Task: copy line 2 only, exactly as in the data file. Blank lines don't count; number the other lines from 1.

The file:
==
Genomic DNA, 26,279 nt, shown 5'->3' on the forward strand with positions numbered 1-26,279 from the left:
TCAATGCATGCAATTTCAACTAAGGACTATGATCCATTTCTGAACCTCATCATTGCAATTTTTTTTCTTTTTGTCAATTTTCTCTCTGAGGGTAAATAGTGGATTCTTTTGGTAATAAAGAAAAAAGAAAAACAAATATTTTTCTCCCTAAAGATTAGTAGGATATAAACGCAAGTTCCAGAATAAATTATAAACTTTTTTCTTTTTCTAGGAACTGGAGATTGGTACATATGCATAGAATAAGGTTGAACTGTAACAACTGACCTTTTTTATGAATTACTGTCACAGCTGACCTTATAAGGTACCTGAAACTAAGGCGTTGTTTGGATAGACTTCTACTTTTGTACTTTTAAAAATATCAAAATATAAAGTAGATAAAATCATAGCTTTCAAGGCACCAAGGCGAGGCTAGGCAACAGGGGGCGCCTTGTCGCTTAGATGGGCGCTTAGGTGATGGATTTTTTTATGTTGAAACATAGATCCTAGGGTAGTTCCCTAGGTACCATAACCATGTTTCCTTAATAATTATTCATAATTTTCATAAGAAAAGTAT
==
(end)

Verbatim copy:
TCAATGCATGCAATTTCAACTAAGGACTATGATCCATTTCTGAACCTCATCATTGCAATTTTTTTTCTTTTTGTCAATTTTCTCTCTGAGGGTAAATAGTGGATTCTTTTGGTAATAAAGAAAAAAGAAAAACAAATATTTTTCTCCCTAAAGATTAGTAGGATATAAACGCAAGTTCCAGAATAAATTATAAACTTTTTTCTTTTTCTAGGAACTGGAGATTGGTACATATGCATAGAATAAGGTTGAACTGTAACAACTGACCTTTTTTATGAATTACTGTCACAGCTGACCTTATAAGGTACCTGAAACTAAGGCGTTGTTTGGATAGACTTCTACTTTTGTACTTTTAAAAATATCAAAATATAAAGTAGATAAAATCATAGCTTTCAAGGCACCAAGGCGAGGCTAGGCAACAGGGGGCGCCTTGTCGCTTAGATGGGCGCTTAGGTGATGGATTTTTTTATGTTGAAACATAGATCCTAGGGTAGTTCCCTAGGTACCATAACCATGTTTCCTTAATAATTATTCATAATTTTCATAAGAAAAGTAT